Strikeforce fighters have been coming into the UFC...but how well have they been doing?
Since purchasing Strikeforce last year, Zuffa has been steadily sapping the promotion of many of its biggest stars.
This includes their entire heavyweight division, then-current champions including Nick Diaz and Dan Henderson and former champion and UFC 148 fighter, Cung Le.
UFC fans (not to be confused with MMA fans) consistently deride the legitimacy of other promotions. The logic behind this being that the UFC is home to the world's best fighters and, as such, being a top fighter in another promotion is essentially being a top player in the CFL, AHL or WNBA.
The UFC's naysayers, on the other hand, are quick to prop up any given star who could potentially challenge the George St-Pierres and BJ Penns.
The biggest beneficiary of this treatment was Fedor Emelianenko. He was considered a top-10 pound-for-pound fighter well after other heavyweight fighters had started putting together comparable technique with the physical presence that Emelianenko simply could not match.
While some had their biased gripes about a Zuffa MMA monopoly, the vast majority of fans were simply excited by the newfound matchmaking opportunities this offered. Now that things have had a few months to shake out, it is worth taking inventory on how well Strikeforce transplants have fared in the UFC.
First of all, it is important to decide who should actually be considered. After all, fighters bounce between promotions constantly.
This article takes into account fighters acquired by the UFC since Zuffa's purchase of Strikeforce. As such, fighters like Jake Shields and Clay Guida who fought for Strikeforce and left for the UFC of their own accord, are excluded.
Do you think Strikeforce fighters are overrated?
This also only takes into account fighters' UFC records since being transferred from Strikeforce to the UFC. As such, fighters like Dan Henderson and Nick Diaz, who fought in the UFC, left for Strikeforce, then returned to the UFC, do not have their lifetime records included here.
And last, fighters listed needed at least three bouts in Strikeforce, keeping out random preliminary card-type fighters who may have bounced around between the two.
Taking all that into consideration, the fighters to look at are:
Cung Le (vacated middleweight championship in 2008, 1-1 UFC record)
Nick Diaz (vacated welterweight championship in 2011, 1-1 UFC record)
Alistair Overeem (vacated heavyweight championship in 2011, 1-0 UFC record)
Dan Henderson (vacated light heavyweight championship in 2011, 1-0 UFC record)
Fabricio Werdum (2-0 UFC record)
Antonio Silva (0-1 UFC record)
Shane del Rosario (0-1 UFC record)
Lavar Johnson (2-1 UFC record)
Chad Griggs (0-1 UFC record)
Combined, these former Strikeforce fighters own an 8-6 record in the UFC.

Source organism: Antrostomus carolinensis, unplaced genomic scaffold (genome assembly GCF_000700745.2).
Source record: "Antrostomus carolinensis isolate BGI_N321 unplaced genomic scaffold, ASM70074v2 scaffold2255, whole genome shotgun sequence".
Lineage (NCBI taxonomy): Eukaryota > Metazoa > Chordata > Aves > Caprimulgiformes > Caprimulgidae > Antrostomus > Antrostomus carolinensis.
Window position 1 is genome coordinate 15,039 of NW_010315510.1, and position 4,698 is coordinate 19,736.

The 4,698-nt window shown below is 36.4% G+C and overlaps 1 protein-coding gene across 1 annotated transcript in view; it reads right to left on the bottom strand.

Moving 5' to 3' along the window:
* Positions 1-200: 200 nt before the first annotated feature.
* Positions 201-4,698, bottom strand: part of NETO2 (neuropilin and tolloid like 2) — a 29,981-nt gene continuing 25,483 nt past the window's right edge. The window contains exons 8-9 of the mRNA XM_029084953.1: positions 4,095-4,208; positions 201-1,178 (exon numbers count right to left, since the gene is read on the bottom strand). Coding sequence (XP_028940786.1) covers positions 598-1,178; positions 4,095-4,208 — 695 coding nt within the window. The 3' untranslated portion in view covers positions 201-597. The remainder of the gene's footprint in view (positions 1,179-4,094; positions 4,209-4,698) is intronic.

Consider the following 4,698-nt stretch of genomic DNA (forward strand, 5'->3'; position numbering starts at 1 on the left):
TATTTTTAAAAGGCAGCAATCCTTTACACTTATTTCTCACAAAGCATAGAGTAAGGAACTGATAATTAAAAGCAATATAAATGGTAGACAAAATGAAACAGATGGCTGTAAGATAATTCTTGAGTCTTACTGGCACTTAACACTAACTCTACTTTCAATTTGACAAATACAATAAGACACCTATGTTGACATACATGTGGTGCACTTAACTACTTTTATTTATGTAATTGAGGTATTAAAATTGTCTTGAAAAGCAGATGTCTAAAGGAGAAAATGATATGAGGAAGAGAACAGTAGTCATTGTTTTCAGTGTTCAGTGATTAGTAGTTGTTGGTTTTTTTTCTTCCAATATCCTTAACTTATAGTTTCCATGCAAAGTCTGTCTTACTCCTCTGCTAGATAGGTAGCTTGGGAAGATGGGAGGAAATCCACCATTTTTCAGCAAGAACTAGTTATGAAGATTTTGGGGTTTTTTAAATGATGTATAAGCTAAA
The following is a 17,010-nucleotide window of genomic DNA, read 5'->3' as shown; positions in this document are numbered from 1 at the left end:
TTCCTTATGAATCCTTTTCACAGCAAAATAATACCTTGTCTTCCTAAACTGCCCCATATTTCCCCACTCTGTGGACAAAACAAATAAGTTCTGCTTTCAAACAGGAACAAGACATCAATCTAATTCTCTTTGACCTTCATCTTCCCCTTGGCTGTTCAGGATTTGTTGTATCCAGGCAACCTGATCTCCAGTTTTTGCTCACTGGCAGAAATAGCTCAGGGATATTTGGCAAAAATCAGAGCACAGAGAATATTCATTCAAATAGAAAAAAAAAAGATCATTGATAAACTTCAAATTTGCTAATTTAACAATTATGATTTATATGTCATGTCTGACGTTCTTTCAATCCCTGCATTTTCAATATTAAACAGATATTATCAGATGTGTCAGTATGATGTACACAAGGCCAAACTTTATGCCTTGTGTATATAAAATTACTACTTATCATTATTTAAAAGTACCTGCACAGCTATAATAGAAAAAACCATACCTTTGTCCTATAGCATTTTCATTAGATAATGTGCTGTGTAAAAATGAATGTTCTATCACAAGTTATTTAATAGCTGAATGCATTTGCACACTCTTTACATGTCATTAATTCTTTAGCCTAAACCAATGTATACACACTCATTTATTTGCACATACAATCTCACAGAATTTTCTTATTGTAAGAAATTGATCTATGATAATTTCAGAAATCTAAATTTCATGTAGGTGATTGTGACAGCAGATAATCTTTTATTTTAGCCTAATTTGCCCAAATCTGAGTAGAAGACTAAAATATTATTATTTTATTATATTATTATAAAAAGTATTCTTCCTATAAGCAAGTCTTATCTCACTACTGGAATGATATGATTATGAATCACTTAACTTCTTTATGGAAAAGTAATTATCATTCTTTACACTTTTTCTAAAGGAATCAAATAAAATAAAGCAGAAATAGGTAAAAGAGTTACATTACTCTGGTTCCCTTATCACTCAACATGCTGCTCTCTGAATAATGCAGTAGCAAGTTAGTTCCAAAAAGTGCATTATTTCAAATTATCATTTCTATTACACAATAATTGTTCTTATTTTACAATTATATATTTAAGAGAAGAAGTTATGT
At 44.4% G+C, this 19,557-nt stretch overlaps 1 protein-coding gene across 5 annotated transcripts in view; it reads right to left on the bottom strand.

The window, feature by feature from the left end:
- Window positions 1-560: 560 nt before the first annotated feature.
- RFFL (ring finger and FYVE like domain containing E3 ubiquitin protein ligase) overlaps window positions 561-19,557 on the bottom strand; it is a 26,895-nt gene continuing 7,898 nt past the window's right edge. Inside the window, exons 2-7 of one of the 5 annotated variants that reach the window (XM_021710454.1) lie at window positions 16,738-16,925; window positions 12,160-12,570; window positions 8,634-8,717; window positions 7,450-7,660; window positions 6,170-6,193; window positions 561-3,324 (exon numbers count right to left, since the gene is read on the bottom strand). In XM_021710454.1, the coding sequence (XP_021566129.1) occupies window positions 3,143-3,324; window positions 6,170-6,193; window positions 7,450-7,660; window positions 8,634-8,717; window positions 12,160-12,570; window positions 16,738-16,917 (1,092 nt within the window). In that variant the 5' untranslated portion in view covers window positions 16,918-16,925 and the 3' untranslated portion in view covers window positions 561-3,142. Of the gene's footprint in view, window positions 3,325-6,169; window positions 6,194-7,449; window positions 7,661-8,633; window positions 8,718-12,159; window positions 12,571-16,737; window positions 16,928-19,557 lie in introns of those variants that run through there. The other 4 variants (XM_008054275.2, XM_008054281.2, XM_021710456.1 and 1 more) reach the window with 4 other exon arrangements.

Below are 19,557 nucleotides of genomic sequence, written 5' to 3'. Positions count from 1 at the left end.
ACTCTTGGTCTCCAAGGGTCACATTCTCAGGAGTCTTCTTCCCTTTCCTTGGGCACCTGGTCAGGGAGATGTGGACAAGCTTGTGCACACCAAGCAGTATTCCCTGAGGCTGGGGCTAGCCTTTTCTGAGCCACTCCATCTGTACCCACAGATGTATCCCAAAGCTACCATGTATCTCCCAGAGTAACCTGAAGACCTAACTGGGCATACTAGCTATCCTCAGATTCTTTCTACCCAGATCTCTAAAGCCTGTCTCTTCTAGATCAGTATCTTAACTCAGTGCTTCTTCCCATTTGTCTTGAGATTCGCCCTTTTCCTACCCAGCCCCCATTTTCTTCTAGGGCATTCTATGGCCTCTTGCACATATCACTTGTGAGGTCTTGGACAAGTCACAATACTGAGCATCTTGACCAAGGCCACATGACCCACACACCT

This is not an amazing tally, especially in comparison to the former WEC lightweight trio of Ben Henderson, Anthony Pettis and Donald Cerrone (who have combined for an 11-2 record since WEC was absorbed into the UFC). But still, a winning record is a winning record and that cannot be understated.
That said, this statistic certainly does not indicate that Strikeforce fighters are superior. Most of the above fighters are heavyweights who were harvested by the UFC because they had an admittedly shallow pool of talent.
Among those heavyweights, the only one within reach of a title shot is Alistair Overeem, who is in the middle of his well-publicized suspension (Werdum is working towards a shot, but the UFC certainly does not feel as though he is close).
Meanwhile, even though Dan Henderson meets the listed credentials for making this list, he is not going to be remembered for his time in Strikeforce, compared to his time in the UFC or Pride.
As for Cung Le and Nick Diaz, two former champions in the promotion? Where they stack up in the division actually remains to be seen (though Nick Diaz is clearly near the top).
The true barometer that will determine how good Strikeforce fighters are compared to their UFC counterparts will be when their better (but not best) fighters come over.
Contenders like Gegard Mousasi, Ronaldo Souza and Tim Kennedy will be the ones to show whether Strikeforce is a legitimate promotion (or was, since it may take the full dissolution before this happens), or a handful of strong fighters being fed by whoever happened to be available. The first of this sort of lot, Jason “Mayhem” Miller, would certainly suggest that they have their work cut out for them.
Strikeforce fans will be quick to point out that two of the promotion's clear-cut best fighters, Gilbert Melendez and Daniel Cormier, have not yet made their UFC debuts.
Former Pride fighter, chronic steroid abuser, and top-10 heavyweight Josh Barnett also remains in limbo. While the UFC has taken most of Strikeforce's best, the promotion still has some gems left.
As such, the proverbial jury is still out on how the two promotions stack up. Regardless, as things stand right now, the talk about Strikeforce's fighters as a whole being overrated may be a bit premature.
Either way, what is beyond question is that Cung Le, Lavar Johnson and company have done their former promotion proud to this point.